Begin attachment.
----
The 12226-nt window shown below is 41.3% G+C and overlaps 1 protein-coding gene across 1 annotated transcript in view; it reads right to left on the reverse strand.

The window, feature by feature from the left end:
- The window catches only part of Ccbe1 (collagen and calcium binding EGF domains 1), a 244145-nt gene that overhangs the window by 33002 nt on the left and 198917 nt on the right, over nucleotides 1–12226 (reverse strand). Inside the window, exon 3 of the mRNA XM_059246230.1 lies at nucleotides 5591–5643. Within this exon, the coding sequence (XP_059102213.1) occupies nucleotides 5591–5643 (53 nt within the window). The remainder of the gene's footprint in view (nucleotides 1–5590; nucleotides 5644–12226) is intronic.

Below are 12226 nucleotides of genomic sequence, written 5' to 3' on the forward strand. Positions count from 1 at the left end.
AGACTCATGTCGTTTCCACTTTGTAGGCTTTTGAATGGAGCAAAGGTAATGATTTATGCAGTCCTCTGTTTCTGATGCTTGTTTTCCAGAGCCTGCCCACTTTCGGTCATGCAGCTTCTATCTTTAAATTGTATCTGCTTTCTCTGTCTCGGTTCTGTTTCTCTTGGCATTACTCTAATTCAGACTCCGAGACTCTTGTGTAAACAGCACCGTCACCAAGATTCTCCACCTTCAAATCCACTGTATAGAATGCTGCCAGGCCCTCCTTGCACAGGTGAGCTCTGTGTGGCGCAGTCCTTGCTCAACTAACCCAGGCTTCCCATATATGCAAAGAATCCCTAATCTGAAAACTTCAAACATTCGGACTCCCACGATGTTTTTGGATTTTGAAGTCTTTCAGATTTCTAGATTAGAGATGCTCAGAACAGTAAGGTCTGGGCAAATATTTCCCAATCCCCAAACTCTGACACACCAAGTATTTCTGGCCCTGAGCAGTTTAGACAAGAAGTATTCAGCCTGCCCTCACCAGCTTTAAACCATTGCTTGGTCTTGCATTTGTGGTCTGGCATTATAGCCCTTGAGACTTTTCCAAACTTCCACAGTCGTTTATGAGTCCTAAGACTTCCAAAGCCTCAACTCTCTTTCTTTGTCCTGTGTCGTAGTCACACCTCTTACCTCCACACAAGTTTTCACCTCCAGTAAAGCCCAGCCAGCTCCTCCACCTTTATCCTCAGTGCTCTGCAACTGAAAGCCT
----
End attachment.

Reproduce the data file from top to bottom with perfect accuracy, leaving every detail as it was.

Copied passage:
The 12226-nt window shown below is 41.3% G+C and overlaps 1 protein-coding gene across 1 annotated transcript in view; it reads right to left on the reverse strand.

The window, feature by feature from the left end:
- The window catches only part of Ccbe1 (collagen and calcium binding EGF domains 1), a 244145-nt gene that overhangs the window by 33002 nt on the left and 198917 nt on the right, over nucleotides 1–12226 (reverse strand). Inside the window, exon 3 of the mRNA XM_059246230.1 lies at nucleotides 5591–5643. Within this exon, the coding sequence (XP_059102213.1) occupies nucleotides 5591–5643 (53 nt within the window). The remainder of the gene's footprint in view (nucleotides 1–5590; nucleotides 5644–12226) is intronic.

Below are 12226 nucleotides of genomic sequence, written 5' to 3' on the forward strand. Positions count from 1 at the left end.
AGACTCATGTCGTTTCCACTTTGTAGGCTTTTGAATGGAGCAAAGGTAATGATTTATGCAGTCCTCTGTTTCTGATGCTTGTTTTCCAGAGCCTGCCCACTTTCGGTCATGCAGCTTCTATCTTTAAATTGTATCTGCTTTCTCTGTCTCGGTTCTGTTTCTCTTGGCATTACTCTAATTCAGACTCCGAGACTCTTGTGTAAACAGCACCGTCACCAAGATTCTCCACCTTCAAATCCACTGTATAGAATGCTGCCAGGCCCTCCTTGCACAGGTGAGCTCTGTGTGGCGCAGTCCTTGCTCAACTAACCCAGGCTTCCCATATATGCAAAGAATCCCTAATCTGAAAACTTCAAACATTCGGACTCCCACGATGTTTTTGGATTTTGAAGTCTTTCAGATTTCTAGATTAGAGATGCTCAGAACAGTAAGGTCTGGGCAAATATTTCCCAATCCCCAAACTCTGACACACCAAGTATTTCTGGCCCTGAGCAGTTTAGACAAGAAGTATTCAGCCTGCCCTCACCAGCTTTAAACCATTGCTTGGTCTTGCATTTGTGGTCTGGCATTATAGCCCTTGAGACTTTTCCAAACTTCCACAGTCGTTTATGAGTCCTAAGACTTCCAAAGCCTCAACTCTCTTTCTTTGTCCTGTGTCGTAGTCACACCTCTTACCTCCACACAAGTTTTCACCTCCAGTAAAGCCCAGCCAGCTCCTCCACCTTTATCCTCAGTGCTCTGCAACTGAAAGCCT